As is conventional, the source 462 includes a low pressure pump 462a and a high pressure pump 462b, both of which are driven by a common drive motor 464. The low pressure pump 462a delivers pressurized fluid into a conduit 466, whereas, the high pressure pump 462b delivers pressurized fluid to a conduit 468. Pressurized fluid from both the low and high pressure circuits is returned to a common return or tank line 470 by branch return lines 470a, 470b.

A conventional pressure release valve 473 connected between the pressure conduit 466 and the branch return conduit 470a is used to set the level of pressure in the low pressure circuit. Another pressure relief valve 475 is used to adjust and maintain the pressure of the high pressure circuit and, as seen in FIG. 10, is connected between the high pressure conduit 468 and the branch tank return line 470b.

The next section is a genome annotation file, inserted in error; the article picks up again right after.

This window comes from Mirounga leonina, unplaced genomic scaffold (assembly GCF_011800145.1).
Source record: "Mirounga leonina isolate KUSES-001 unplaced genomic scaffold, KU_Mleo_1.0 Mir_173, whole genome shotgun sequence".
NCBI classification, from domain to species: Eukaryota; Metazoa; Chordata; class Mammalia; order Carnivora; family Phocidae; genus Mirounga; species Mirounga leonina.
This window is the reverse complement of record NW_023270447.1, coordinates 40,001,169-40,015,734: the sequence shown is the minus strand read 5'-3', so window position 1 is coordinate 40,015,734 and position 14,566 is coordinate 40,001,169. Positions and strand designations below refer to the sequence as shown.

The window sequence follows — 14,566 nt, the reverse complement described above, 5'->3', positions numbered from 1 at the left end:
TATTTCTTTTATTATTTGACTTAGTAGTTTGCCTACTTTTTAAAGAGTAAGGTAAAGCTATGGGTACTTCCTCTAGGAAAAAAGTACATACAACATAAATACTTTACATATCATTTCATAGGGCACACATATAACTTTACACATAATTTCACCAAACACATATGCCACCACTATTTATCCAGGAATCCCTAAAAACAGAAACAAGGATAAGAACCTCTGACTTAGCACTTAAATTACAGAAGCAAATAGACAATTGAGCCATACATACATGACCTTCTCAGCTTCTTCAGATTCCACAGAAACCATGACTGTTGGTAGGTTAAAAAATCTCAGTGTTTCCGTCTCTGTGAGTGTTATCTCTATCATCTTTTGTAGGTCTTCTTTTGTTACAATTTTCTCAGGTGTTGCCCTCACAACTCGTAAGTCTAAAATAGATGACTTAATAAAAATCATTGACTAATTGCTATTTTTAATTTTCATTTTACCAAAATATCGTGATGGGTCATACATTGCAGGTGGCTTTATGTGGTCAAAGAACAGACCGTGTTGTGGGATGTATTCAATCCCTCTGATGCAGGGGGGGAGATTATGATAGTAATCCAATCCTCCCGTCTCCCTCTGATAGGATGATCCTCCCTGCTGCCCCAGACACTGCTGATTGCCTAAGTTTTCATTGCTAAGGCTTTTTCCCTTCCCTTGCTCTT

The low pressure system is used to effect extension and retraction of the chuck actuator 204 to allow a tire to enter the test station and to subsequently permit the tested tire to exit the test station. The flow of pressurized fluid into a cylinder end 204a and a rod end 204b of the actuator 204 is controlled by a proportional valve 474. A proportional valve available from Rexroth and denoted as a 4WRZ25E3-360-5X/6824N9ET can be used. The proportional valve selectively communicates pressurized fluid from the low pressure conduit 466 with either a feed conduit 476 or a feed conduit 478 that communicate with the cylinder end 204a or the rod end 204b of the actuator 204, respectively. Although a three position ON/OFF valve could be used, in the preferred embodiment, the valve 474 is a proportional valve so that the flow rate of pressurized fluid to the chuck cylinder 204 can be controlled. As a result, the velocity with which the rod extends or retracts can be varied. For example, when the chuck is being "manually jogged", i.e., during set-up, etc., it is generally desirable that the movement of the chuck occur very slowly. Thus, under "set-up" conditions, the proportional valve would be controlled to reduce the rate of flow of pressurized fluid to the cylinder to lower its extension or retraction speed. As is known, suitable control signals generated by a system control, are applied to the proportional valve to control both the direction of fluid flow, as well as the flow rate.